In its 2013-2014 term, the U.S. Supreme Court was asked to review cases that raised several very important death penalty issues. The following summaries describe how the Court handled three of those cases.
Hall v. Florida
On May 27, 2014, the U.S. Supreme Court issued its opinion in Hall v. Florida, ruling that Florida’s method for assessing intellectual disability in capital cases is unconstitutional. The Hall opinion reaffirmed the Court’s 2002 decision in Atkins v. Virginia, in which the Court held that executing a person who is intellectually disabled violates the Eighth Amendment’s prohibition on cruel and unusual punishment. The Atkins decision gave states discretion to determine how to evaluate intellectual disability in individual cases. After the Atkins decision, the Florida legislature passed a law establishing the requirements for demonstrating intellectual disability in capital cases. Under that law, defendants and prisoners must, as a threshold question, demonstrate IQ scores of 70 or below before being permitted to submit the additional evidence required to prove intellectual disability. Contrary to the apparent intent of the legislature, the Florida Supreme Court interpreted this rule as a bright-line cutoff without accounting for the standard error of measure (SEM) inherent in the test. Clinical definitions of intellectual disability take into account SEM, meaning that the cutoff IQ score for intellectual disability is 70 or below, plus or minus 5 points. The petitioner, Freddie Lee Hall, was sentenced to death in Florida despite the fact that he presented evidence of IQ scores ranging from 60 to 80. Because some of his scores were above 70, including scores that fell within the SEM, he was not allowed to present a wealth of additional evidence about his life-long intellectual deficits. Writing for the Court, Justice Kennedy stated that the Florida scheme for assessing intellectual disability “creates an unacceptable risk that persons with intellectual disability will be executed.” Finding that “[i]ntellectual disability is a condition, not a number,” the Court held that Florida’s law violates the Eighth Amendment and that “when a defendant’s IQ test score falls within the test’s acknowledged and inherent margin of error, the defendant must be able to present additional evidence of intellectual disability, including adaptive deficits.” The case was remanded to the Florida Supreme Court for further proceedings.
Hinton v. Alabama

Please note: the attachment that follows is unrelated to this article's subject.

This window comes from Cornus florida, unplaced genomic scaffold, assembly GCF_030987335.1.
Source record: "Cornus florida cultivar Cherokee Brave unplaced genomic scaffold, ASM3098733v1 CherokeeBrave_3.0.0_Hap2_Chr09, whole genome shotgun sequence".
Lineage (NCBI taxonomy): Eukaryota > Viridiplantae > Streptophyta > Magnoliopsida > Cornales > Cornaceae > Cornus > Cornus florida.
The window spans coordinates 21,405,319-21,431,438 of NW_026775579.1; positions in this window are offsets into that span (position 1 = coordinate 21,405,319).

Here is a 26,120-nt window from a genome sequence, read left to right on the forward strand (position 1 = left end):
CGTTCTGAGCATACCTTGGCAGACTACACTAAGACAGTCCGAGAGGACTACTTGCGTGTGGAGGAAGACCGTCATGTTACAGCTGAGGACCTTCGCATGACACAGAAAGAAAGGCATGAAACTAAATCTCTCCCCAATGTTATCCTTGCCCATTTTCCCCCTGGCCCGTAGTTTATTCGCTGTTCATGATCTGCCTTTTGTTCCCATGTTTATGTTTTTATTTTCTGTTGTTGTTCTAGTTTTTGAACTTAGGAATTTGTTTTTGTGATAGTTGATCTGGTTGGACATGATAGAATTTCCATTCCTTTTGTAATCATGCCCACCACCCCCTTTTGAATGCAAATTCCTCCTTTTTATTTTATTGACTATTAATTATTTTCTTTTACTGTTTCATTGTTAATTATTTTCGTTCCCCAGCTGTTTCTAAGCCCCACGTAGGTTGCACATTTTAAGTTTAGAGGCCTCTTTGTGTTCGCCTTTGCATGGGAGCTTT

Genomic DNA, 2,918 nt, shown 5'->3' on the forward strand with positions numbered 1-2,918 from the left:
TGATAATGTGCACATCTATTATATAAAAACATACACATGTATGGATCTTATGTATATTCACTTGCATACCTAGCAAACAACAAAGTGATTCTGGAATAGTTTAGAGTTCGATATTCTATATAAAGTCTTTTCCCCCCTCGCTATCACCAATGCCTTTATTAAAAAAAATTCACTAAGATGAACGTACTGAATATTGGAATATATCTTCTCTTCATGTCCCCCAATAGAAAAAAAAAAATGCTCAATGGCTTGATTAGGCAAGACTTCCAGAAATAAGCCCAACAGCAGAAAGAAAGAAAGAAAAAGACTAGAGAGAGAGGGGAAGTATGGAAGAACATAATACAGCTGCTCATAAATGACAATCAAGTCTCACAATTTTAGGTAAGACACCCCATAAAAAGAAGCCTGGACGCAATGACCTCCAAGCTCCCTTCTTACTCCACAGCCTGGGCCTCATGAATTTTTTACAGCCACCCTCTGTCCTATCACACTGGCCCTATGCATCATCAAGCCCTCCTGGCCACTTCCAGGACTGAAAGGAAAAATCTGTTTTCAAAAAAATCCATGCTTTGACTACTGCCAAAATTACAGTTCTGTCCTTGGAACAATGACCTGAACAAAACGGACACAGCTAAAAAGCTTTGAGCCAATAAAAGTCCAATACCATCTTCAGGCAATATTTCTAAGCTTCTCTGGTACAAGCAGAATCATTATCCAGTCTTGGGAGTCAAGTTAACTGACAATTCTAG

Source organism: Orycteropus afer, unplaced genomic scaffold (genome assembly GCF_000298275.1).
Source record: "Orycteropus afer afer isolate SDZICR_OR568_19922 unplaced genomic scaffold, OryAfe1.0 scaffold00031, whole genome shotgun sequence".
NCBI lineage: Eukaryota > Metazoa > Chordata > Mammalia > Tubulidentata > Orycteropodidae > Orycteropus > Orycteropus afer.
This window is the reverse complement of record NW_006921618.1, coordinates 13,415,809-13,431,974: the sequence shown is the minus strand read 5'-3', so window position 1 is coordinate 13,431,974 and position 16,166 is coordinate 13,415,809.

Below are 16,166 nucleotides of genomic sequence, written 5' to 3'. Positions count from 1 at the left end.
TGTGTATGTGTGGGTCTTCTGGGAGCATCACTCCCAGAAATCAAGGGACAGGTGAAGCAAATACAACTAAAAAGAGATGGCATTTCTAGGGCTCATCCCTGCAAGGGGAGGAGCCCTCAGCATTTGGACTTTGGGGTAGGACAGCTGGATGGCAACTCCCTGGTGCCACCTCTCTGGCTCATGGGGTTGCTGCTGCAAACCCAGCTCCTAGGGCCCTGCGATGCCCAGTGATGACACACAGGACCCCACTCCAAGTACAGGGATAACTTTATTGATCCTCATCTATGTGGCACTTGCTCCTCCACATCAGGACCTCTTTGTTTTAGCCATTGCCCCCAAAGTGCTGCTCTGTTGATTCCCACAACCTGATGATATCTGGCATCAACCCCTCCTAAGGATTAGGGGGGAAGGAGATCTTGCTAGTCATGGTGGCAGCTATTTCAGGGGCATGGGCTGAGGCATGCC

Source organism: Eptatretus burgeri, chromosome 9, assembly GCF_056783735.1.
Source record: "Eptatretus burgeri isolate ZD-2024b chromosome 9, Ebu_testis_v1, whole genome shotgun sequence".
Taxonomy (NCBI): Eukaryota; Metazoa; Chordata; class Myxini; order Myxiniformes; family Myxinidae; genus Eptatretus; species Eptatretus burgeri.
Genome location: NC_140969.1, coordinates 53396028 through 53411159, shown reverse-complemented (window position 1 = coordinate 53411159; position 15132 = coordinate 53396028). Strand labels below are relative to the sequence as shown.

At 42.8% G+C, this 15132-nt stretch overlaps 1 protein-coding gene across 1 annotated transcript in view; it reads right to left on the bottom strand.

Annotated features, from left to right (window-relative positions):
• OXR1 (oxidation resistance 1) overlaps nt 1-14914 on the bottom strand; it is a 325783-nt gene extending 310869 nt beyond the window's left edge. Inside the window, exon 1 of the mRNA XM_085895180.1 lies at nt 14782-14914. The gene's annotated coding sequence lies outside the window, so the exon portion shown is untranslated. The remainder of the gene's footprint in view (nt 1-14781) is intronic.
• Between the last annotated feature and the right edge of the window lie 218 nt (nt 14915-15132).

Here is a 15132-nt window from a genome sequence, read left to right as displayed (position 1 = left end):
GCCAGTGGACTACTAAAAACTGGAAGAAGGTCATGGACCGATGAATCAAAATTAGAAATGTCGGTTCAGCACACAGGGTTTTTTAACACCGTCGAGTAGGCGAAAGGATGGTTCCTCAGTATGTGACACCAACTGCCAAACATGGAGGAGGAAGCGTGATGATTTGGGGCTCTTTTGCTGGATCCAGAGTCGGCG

On February 24, 2014, in a per curiam decision, the U.S. Supreme Court held that Alabama death row prisoner Anthony Ray Hinton’s trial counsel was ineffective under Strickland v. Washington for failing to seek funds to hire an expert witness. Mr. Hinton’s counsel mistakenly believed that he could not receive more than $1,000 in court funding to hire a defense ballistics expert who could rebut the testimony of the prosecution’s expert. As a result, defense counsel hired the only expert willing to work for $1,000, an inexperienced and weak witness. Mr. Hinton’s counsel himself “did not consider [the witness’s testimony]. . . to be effective.” As noted by the Court, however, Alabama law provides that defense counsel are entitled to reimbursement for “any expenses reasonably incurred in such defense to be approved in advance by the trial court.” Mr. Hinton’s attorney failed to conduct basic legal research that would have revealed this information. Under Strickland, a criminal defendant’s Sixth Amendment right to counsel is violated if his trial attorney’s performance falls below an objective standard of reasonableness and if there is a reasonable probability that the result of the trial would have been different absent the deficient act or omission. In this case, the Supreme Court held that Mr. Hinton’s trial attorney failed to meet the reasonableness prong of the Strickland test. The Court stated that “[a]n attorney’s ignorance of a point of law that is fundamental to his case combined with the failure to perform basic research on that point is a quintessential example of unreasonable performance under Strickland.” The Court then ordered the lower court to conduct hearing to determine whether Mr. Hinton’s attorney’s deficient performance was prejudicial under the second prong of the Strickland analysis.
Woodward v. Alabama
Mario Dion Woodward was convicted of capital murder by an Alabama jury in 2008. The jury voted 8 to 4 against sentencing Mr. Woodward to death, but the trial judge overrode the jury’s verdict of life in prison without parole and imposed the death penalty. Last year, Mr. Woodward filed a petition for certiorari asking the U.S. Supreme Court to consider whether this judicial override process violates the Sixth and Eighth Amendments. On November 18, 2013, the U.S. Supreme Court denied Mario Dion Woodward’s petition for certiorari in Woodward v. Alabama. Justice Sotomayor dissented from the Court’s denial of cert, and Justice Breyer joined in two parts of her dissent. In her dissent, Justice Sotomayor noted that Alabama is the only state in which judges have imposed death sentences “in the face of contrary jury verdicts” in the last decade. Justice Sotomayor acknowledged that the Court upheld Alabama’s judicial-override sentencing statute in Harris v. Alabama in 1995, but stated that “the time has come [for the Court] to reconsider that decision.” She also voiced concerns that the judicial override practice in Alabama violates the Sixth and Eighth Amendments, and argued that judges’ use of the override power demonstrates that “Alabama judges, who are elected in partisan proceedings, appear to have succumbed to electoral pressures.” Experienced defenders in Alabama estimate that nearly 20 percent of the people on Alabama's death row received a life verdict that was overridden by a trial judge.